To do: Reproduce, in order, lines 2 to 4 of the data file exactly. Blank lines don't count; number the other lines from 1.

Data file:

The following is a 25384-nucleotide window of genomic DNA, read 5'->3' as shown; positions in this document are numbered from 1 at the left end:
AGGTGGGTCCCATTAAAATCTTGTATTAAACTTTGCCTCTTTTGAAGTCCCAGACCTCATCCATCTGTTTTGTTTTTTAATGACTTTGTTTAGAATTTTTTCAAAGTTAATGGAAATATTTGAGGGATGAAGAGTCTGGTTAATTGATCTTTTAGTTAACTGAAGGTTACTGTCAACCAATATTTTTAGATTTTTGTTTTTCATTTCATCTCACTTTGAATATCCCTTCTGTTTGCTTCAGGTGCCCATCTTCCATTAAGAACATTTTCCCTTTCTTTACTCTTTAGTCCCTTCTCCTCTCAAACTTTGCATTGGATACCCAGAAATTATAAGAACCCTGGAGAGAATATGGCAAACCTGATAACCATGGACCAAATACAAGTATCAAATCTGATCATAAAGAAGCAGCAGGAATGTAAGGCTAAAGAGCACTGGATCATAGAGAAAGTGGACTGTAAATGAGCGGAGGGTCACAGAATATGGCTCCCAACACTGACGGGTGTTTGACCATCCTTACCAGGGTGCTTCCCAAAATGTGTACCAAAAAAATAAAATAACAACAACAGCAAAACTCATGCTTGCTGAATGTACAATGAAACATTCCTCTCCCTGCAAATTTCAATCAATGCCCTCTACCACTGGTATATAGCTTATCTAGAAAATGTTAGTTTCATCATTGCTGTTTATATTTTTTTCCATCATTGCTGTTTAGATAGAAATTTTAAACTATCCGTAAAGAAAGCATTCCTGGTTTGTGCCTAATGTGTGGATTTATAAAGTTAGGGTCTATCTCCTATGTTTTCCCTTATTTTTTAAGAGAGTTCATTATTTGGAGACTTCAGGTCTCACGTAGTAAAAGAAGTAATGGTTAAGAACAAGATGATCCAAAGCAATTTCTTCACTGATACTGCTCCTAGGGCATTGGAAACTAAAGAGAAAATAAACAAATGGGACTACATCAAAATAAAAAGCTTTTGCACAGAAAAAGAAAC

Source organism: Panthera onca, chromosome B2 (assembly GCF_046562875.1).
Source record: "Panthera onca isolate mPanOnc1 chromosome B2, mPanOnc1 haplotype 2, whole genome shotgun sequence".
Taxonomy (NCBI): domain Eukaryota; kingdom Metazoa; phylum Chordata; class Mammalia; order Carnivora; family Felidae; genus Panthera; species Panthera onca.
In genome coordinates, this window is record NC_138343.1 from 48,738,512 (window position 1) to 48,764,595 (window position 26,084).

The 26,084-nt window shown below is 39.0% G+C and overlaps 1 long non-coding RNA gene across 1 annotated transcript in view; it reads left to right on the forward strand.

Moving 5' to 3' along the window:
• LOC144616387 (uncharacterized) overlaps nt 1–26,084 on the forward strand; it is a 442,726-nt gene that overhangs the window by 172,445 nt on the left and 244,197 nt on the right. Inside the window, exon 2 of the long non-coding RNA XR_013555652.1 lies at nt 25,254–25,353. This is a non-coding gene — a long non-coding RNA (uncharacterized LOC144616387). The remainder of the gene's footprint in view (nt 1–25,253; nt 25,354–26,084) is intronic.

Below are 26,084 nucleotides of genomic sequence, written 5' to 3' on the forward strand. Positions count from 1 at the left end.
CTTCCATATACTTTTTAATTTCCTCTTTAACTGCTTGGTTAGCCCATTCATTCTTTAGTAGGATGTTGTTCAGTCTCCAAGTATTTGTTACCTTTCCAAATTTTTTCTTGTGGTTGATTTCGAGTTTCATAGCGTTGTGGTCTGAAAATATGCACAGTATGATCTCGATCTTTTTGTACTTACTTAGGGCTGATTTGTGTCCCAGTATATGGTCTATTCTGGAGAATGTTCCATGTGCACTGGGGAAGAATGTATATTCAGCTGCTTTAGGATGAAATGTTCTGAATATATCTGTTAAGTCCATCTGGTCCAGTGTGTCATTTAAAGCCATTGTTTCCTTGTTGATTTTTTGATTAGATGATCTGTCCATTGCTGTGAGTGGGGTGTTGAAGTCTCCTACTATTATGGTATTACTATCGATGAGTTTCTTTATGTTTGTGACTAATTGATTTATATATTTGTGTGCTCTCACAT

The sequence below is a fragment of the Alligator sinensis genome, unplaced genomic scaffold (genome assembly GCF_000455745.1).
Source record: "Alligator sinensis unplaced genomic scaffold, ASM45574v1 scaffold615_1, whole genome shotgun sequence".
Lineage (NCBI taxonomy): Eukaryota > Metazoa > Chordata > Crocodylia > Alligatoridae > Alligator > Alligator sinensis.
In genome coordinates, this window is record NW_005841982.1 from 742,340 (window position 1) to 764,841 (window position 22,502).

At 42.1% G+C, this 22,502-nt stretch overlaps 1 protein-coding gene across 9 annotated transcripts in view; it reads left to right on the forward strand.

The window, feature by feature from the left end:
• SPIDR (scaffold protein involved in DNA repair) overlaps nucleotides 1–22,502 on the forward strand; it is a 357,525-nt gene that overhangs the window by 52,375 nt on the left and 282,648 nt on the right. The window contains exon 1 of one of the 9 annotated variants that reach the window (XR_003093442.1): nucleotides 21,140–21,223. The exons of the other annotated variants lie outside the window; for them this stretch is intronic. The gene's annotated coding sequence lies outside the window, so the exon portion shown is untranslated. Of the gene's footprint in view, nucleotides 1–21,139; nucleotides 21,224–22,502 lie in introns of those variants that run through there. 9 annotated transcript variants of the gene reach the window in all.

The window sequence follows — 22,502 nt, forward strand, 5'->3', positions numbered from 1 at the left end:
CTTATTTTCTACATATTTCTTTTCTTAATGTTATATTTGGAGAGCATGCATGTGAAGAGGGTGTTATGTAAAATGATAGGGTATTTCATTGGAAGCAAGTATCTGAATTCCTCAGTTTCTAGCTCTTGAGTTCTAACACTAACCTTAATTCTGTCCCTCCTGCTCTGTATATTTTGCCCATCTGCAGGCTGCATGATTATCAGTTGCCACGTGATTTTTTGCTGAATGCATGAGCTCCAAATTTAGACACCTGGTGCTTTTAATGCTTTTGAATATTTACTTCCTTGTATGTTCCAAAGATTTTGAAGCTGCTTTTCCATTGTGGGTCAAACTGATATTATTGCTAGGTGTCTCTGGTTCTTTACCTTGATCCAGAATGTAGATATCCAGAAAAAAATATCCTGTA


AGGTGGGTCCCATTAAAATCTTGTATTAAACTTTGCCTCTTTTGAAGTCCCAGACCTCATCCATCTGTTTTGTTTTTTAATGACTTTGTTTAGAATTTTTTCAAAGTTAATGGAAATATTTGAGGGATGAAGAGTCTGGTTAATTGATCTTTTAGTTAACTGAAGGTTACTGTCAACCAATATTTTTAGATTTTTGTTTTTCATTTCATCTCACTTTGAATATCCCTTCTGTTTGCTTCAGGTGCCCATCTTCCATTAAGAACATTTTCCCTTTCTTTACTCTTTAGTCCCTTCTCCTCTCAAACTTTGCATTGGATACCCAGAAATTATAAGAACCCTGGAGAGAATATGGCAAACCTGATAACCATGGACCAAATACAAGTATCAAATCTGATCATAAAGAAGCAGCAGGAATGTAAGGCTAAAGAGCACTGGATCATAGAGAAAGTGGACTGTAAATGAGCGGAGGGTCACAGAATATGGCTCCCAACACTGACGGGTGTTTGACCATCCTTACCAGGGTGCTTCCCAAAATGTGTACCAAAAAAATAAAATAACAACAACAGCAAAACTCATGCTTGCTGAATGTACAATGAAACATTCCTCTCCCTGCAAATTTCAATCAATGCCCTCTACCACTGGTATATAGCTTATCTAGAAAATGTTAGTTTCATCATTGCTGTTTATATTTTTTTCCATCATTGCTGTTTAGATAGAAATTTTAAACTATCCGTAAAGAAAGCATTCCTGGTTTGTGCCTAATGTGTGGATTTATAAAGTTAGGGTCTATCTCCTATGTTTTCCCTTATTTTTTAAGAGAGTTCATTATTTGGAGACTTCAGGTCTCACGTAGTAAAAGAAGTAATGGTTAAGAACAAGATGATCCAAAGCAATTTCTTCACTGATACTGCTCCTAGGGCATTGGAAACTAAAGAGAAAATAAACAAATGGGACTACATCAAAATAAAAAGCTTTTGCACAGAAAAAGAAAC

Source organism: Panthera onca, chromosome B2 (assembly GCF_046562875.1).
Source record: "Panthera onca isolate mPanOnc1 chromosome B2, mPanOnc1 haplotype 2, whole genome shotgun sequence".